Passivation, in physical chemistry and engineering, refers to a material becoming "passive," that is, less affected or corroded by the environment of future use. Passivation involves creation of an outer layer of shield material that is applied as a microcoating, created by chemical reaction with the base material, or allowed to build from spontaneous oxidation in the air. As a technique, passivation is the use of a light coat of a protective material, such as metal oxide, to create a shell against corrosion. Passivation can occur only in certain conditions, and is used in microelectronics to enhance silicon. The technique of passivation strengthens and preserves the appearance of metallics. In electrochemical treatment of water, passivation reduces the effectiveness of the treatment by increasing the circuit resistance, and active measures are typically used to overcome this effect, the most common being polarity reversal, which results in limited rejection of the fouling layer. Other proprietary systems to avoid electrode passivation, several discussed below, are the subject of ongoing research and development.
In metallurgy, a flux is a chemical cleaning agent, flowing agent, or purifying agent. Fluxes may have more than one function at a time. They are used in both extractive metallurgy and metal joining.
Chemical mechanical polishing/planarization is a process of smoothing surfaces with the combination of chemical and mechanical forces. It can be thought of as a hybrid of chemical etching and free abrasive polishing.
In semiconductor fabrication, a resist is a thin layer used to transfer a circuit pattern to the semiconductor substrate which it is deposited upon. A resist can be patterned via lithography to form a (sub)micrometer-scale, temporary mask that protects selected areas of the underlying substrate during subsequent processing steps. The material used to prepare said thin layer is typically a viscous solution. Resists are generally proprietary mixtures of a polymer or its precursor and other small molecules that have been specially formulated for a given lithography technology. Resists used during photolithography are called photoresists.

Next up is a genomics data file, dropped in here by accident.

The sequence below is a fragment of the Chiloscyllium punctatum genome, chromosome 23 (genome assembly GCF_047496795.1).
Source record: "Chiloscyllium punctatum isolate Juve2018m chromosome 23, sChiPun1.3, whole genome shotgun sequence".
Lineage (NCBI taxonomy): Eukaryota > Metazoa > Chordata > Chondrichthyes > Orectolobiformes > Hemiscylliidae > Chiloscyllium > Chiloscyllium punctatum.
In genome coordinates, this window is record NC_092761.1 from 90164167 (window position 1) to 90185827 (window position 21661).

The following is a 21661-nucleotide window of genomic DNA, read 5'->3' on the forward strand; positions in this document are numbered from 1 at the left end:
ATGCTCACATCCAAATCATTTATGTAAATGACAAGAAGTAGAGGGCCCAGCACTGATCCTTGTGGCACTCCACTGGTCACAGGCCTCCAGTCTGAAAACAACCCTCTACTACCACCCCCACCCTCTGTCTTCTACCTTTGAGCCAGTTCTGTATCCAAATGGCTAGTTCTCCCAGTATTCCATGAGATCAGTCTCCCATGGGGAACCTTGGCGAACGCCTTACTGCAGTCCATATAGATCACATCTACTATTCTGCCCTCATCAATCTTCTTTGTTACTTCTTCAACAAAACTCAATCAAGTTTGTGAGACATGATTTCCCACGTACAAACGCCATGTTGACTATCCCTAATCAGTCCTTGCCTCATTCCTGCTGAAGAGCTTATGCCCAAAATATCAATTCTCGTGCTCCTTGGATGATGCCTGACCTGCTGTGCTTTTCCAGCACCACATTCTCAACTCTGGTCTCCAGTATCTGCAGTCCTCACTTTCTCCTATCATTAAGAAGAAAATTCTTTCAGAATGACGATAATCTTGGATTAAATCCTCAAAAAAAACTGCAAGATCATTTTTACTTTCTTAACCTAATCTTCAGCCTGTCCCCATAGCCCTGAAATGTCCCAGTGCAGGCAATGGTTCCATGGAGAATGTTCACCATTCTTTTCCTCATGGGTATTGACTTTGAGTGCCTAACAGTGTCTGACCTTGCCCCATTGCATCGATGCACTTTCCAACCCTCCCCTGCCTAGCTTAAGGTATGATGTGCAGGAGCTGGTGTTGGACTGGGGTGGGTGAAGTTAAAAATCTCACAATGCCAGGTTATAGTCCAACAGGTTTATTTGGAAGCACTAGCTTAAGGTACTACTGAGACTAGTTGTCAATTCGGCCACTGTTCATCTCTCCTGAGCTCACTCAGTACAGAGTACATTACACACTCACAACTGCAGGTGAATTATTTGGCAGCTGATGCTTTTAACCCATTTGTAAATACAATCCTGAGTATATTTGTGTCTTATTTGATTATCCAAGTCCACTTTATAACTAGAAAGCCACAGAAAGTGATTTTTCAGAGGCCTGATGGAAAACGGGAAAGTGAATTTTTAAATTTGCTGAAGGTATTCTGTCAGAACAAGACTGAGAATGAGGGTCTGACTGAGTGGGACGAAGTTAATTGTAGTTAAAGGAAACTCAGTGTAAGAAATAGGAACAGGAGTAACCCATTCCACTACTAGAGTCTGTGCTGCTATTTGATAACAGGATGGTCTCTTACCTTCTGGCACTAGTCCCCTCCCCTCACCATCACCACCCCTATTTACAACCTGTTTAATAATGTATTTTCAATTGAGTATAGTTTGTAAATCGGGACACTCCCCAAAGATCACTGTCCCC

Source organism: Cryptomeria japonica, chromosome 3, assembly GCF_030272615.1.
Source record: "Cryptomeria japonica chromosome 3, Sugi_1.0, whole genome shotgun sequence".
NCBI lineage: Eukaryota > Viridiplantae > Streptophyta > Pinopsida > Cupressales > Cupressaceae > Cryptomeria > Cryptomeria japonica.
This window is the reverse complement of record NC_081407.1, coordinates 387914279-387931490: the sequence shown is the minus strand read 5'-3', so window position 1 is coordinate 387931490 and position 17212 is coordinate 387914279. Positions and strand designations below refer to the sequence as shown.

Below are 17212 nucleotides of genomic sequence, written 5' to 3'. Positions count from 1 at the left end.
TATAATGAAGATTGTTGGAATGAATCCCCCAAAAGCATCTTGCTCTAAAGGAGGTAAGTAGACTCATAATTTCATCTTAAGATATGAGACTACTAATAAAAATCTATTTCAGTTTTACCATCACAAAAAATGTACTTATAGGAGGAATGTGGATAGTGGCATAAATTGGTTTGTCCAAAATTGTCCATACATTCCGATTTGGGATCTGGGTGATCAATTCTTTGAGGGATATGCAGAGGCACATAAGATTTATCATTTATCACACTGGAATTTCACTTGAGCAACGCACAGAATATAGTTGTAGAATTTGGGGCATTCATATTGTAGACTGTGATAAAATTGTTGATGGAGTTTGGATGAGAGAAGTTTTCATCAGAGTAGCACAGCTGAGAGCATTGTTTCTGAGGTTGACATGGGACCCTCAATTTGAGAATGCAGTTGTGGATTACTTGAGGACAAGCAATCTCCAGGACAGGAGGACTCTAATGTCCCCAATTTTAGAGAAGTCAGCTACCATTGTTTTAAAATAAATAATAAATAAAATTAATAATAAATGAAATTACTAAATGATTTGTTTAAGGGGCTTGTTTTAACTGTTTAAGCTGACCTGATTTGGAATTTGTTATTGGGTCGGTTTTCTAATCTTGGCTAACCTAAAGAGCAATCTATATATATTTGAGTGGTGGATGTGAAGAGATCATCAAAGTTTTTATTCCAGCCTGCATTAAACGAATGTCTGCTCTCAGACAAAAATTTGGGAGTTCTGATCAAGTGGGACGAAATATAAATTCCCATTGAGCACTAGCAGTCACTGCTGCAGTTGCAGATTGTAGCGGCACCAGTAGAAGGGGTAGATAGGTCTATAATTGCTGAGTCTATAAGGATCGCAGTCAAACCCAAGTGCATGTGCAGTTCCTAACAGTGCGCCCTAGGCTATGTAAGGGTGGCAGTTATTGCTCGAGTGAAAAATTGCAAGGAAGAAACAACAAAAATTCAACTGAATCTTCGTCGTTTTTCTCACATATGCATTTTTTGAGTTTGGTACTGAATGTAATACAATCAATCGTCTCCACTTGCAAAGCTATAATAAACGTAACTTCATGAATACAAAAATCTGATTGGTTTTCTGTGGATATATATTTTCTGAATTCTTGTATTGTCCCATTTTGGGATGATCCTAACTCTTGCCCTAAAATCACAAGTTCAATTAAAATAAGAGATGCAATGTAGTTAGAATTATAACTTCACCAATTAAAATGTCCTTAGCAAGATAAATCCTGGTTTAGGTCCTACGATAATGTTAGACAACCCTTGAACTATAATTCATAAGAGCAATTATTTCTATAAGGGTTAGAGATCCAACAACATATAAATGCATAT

Vapour phase decomposition (VPD) is a method used in the semiconductor industry to improve the sensitivity of total-reflection x-ray fluorescence spectroscopy by changing the contaminant from a thin layer to a granular residue. When using granular residue the limits of detection are improved because of a more intense fluorescence signal in angles smaller than the isokinetic angle.
Microfabrication is the process of fabricating miniature structures of micrometre scales and smaller. Historically, the earliest microfabrication processes were used for integrated circuit fabrication, also known as "semiconductor manufacturing" or "semiconductor device fabrication". In the last two decades microelectromechanical systems (MEMS), microsystems, micromachines and their subfields, microfluidics/lab-on-a-chip, optical MEMS, RF MEMS, PowerMEMS, BioMEMS and their extension into nanoscale have re-used, adapted or extended microfabrication methods. Flat-panel displays and solar cells are also using similar techniques.